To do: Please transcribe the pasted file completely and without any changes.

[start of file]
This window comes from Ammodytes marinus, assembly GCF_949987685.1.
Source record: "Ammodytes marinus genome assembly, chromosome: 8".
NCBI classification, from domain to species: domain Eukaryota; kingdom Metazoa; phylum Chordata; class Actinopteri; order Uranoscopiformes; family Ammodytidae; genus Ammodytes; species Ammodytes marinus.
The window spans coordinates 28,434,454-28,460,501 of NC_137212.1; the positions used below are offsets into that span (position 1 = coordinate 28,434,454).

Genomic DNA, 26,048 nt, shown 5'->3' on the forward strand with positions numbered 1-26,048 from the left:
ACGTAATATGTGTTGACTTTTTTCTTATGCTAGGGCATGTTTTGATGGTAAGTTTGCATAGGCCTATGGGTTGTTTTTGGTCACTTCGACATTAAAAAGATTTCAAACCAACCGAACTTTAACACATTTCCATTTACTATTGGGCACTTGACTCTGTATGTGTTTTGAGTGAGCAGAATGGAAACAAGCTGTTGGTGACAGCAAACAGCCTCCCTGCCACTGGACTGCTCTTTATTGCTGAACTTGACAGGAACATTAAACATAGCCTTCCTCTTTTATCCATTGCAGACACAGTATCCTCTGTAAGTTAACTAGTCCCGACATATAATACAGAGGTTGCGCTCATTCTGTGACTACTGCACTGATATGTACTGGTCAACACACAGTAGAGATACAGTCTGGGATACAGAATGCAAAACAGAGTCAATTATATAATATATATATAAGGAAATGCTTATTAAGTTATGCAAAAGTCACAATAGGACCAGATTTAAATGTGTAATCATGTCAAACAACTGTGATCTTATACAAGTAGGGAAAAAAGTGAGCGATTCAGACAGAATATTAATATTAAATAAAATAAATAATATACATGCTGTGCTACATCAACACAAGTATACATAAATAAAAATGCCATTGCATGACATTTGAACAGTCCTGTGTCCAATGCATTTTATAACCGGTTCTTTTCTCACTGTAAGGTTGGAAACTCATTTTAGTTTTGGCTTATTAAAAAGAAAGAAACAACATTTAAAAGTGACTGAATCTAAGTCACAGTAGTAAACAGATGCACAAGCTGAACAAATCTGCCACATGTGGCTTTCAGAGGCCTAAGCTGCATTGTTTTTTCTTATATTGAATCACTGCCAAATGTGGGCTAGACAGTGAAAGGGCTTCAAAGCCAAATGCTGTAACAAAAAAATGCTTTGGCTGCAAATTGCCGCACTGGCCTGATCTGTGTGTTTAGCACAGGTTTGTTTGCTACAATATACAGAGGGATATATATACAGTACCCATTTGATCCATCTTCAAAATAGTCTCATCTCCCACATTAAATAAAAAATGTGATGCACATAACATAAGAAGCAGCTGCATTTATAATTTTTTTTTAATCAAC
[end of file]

This window comes from Ammodytes marinus, assembly GCF_949987685.1.
Source record: "Ammodytes marinus genome assembly, chromosome: 8".
NCBI classification, from domain to species: domain Eukaryota; kingdom Metazoa; phylum Chordata; class Actinopteri; order Uranoscopiformes; family Ammodytidae; genus Ammodytes; species Ammodytes marinus.
The window spans coordinates 28,434,454-28,460,501 of NC_137212.1; the positions used below are offsets into that span (position 1 = coordinate 28,434,454).

Genomic DNA, 26,048 nt, shown 5'->3' on the forward strand with positions numbered 1-26,048 from the left:
ACGTAATATGTGTTGACTTTTTTCTTATGCTAGGGCATGTTTTGATGGTAAGTTTGCATAGGCCTATGGGTTGTTTTTGGTCACTTCGACATTAAAAAGATTTCAAACCAACCGAACTTTAACACATTTCCATTTACTATTGGGCACTTGACTCTGTATGTGTTTTGAGTGAGCAGAATGGAAACAAGCTGTTGGTGACAGCAAACAGCCTCCCTGCCACTGGACTGCTCTTTATTGCTGAACTTGACAGGAACATTAAACATAGCCTTCCTCTTTTATCCATTGCAGACACAGTATCCTCTGTAAGTTAACTAGTCCCGACATATAATACAGAGGTTGCGCTCATTCTGTGACTACTGCACTGATATGTACTGGTCAACACACAGTAGAGATACAGTCTGGGATACAGAATGCAAAACAGAGTCAATTATATAATATATATATAAGGAAATGCTTATTAAGTTATGCAAAAGTCACAATAGGACCAGATTTAAATGTGTAATCATGTCAAACAACTGTGATCTTATACAAGTAGGGAAAAAAGTGAGCGATTCAGACAGAATATTAATATTAAATAAAATAAATAATATACATGCTGTGCTACATCAACACAAGTATACATAAATAAAAATGCCATTGCATGACATTTGAACAGTCCTGTGTCCAATGCATTTTATAACCGGTTCTTTTCTCACTGTAAGGTTGGAAACTCATTTTAGTTTTGGCTTATTAAAAAGAAAGAAACAACATTTAAAAGTGACTGAATCTAAGTCACAGTAGTAAACAGATGCACAAGCTGAACAAATCTGCCACATGTGGCTTTCAGAGGCCTAAGCTGCATTGTTTTTTCTTATATTGAATCACTGCCAAATGTGGGCTAGACAGTGAAAGGGCTTCAAAGCCAAATGCTGTAACAAAAAAATGCTTTGGCTGCAAATTGCCGCACTGGCCTGATCTGTGTGTTTAGCACAGGTTTGTTTGCTACAATATACAGAGGGATATATATACAGTACCCATTTGATCCATCTTCAAAATAGTCTCATCTCCCACATTAAATAAAAAATGTGATGCACATAACATAAGAAGCAGCTGCATTTATAATTTTTTTTTAATCAAC